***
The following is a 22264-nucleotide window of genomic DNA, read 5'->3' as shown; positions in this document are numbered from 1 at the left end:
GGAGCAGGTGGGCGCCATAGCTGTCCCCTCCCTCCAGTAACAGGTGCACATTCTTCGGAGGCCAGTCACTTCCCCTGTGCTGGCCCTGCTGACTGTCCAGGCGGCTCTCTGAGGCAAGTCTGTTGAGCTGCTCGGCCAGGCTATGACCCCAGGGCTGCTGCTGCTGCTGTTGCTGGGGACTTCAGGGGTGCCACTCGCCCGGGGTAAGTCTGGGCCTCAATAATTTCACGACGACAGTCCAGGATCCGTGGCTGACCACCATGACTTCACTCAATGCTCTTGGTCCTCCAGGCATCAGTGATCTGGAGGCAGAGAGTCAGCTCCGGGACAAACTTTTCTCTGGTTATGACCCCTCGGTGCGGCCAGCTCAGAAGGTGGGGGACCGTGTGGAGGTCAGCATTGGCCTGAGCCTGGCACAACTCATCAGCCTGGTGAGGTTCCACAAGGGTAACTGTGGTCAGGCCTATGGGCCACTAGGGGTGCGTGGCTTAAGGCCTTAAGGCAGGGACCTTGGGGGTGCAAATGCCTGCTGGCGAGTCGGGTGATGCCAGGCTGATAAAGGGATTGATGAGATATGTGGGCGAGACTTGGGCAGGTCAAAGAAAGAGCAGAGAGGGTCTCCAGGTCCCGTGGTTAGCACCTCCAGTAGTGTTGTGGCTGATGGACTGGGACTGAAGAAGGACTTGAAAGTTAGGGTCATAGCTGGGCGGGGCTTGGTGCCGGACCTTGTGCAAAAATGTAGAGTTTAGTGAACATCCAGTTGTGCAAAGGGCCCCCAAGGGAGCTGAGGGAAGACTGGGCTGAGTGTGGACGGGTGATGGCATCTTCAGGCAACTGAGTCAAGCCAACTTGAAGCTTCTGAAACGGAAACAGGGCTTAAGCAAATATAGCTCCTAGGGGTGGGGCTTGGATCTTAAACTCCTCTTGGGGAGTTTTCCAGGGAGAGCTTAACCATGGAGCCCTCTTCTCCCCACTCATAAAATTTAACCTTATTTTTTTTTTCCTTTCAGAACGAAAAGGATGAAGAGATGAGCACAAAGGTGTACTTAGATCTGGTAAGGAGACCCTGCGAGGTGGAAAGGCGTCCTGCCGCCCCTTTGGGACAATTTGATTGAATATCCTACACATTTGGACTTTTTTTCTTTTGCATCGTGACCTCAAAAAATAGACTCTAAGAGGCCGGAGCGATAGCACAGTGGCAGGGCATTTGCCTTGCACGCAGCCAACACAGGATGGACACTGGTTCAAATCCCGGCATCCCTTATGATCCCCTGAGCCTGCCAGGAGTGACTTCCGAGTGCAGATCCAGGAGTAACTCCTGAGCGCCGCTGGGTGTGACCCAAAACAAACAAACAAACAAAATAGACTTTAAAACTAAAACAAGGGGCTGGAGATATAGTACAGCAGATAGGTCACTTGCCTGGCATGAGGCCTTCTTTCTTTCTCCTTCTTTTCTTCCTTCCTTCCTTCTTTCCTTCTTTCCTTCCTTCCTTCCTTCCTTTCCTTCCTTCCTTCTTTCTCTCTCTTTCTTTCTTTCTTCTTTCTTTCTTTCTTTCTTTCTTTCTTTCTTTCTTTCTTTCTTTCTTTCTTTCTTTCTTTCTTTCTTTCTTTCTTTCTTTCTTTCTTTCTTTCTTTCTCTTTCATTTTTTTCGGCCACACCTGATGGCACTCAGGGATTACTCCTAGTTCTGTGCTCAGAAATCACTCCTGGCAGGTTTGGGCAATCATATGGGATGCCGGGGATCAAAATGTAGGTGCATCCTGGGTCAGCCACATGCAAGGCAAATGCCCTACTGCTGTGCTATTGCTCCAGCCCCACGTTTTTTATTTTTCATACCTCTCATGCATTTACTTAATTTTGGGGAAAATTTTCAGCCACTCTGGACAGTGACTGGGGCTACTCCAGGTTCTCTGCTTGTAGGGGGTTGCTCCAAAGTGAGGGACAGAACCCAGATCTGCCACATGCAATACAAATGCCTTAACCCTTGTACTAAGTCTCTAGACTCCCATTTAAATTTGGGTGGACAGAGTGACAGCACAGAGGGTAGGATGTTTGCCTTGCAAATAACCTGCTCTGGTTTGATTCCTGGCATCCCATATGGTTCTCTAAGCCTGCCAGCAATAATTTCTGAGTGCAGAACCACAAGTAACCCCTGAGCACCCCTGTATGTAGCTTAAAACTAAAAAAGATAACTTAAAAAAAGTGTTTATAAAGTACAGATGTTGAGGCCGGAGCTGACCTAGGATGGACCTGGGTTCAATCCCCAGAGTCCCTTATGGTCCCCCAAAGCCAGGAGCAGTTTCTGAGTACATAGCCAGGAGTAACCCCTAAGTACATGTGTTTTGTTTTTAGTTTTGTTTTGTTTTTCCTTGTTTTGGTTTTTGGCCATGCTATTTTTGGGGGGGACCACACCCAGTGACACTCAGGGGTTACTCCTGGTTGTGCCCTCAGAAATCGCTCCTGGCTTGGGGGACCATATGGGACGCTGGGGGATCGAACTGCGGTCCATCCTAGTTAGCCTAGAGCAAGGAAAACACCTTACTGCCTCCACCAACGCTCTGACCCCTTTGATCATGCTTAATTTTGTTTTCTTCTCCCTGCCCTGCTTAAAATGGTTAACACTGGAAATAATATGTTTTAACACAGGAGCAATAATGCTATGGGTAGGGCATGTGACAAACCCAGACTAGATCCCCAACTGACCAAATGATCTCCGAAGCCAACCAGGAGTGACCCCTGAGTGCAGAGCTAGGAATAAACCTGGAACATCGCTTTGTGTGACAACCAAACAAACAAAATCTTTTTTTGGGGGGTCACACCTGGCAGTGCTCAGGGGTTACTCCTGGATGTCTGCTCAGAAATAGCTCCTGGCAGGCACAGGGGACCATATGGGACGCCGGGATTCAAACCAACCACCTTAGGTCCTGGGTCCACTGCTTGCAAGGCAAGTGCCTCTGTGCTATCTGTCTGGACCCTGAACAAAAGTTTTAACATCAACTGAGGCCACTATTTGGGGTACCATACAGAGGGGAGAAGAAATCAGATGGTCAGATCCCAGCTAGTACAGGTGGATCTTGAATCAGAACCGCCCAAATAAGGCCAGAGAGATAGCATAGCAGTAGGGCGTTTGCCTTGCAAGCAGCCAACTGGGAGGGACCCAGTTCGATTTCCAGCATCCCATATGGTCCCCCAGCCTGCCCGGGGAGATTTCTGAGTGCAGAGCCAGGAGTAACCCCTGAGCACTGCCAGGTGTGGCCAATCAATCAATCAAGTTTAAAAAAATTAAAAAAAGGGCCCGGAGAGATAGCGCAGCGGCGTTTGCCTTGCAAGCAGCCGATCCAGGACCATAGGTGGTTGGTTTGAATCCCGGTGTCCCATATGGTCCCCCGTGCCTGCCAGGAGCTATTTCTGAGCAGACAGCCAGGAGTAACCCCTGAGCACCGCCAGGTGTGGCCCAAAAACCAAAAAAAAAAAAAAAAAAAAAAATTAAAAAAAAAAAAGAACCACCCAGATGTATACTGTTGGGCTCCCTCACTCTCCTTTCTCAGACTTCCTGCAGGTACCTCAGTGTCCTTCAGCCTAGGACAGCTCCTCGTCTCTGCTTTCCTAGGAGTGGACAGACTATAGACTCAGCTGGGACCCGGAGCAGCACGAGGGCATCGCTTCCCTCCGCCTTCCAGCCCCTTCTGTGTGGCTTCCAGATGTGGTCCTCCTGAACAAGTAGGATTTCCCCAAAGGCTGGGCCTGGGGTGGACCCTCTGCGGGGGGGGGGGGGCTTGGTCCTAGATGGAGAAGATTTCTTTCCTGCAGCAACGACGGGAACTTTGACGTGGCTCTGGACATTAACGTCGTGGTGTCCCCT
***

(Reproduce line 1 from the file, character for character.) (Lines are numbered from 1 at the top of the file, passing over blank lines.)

The following is a 22264-nucleotide window of genomic DNA, read 5'->3' as shown; positions in this document are numbered from 1 at the left end: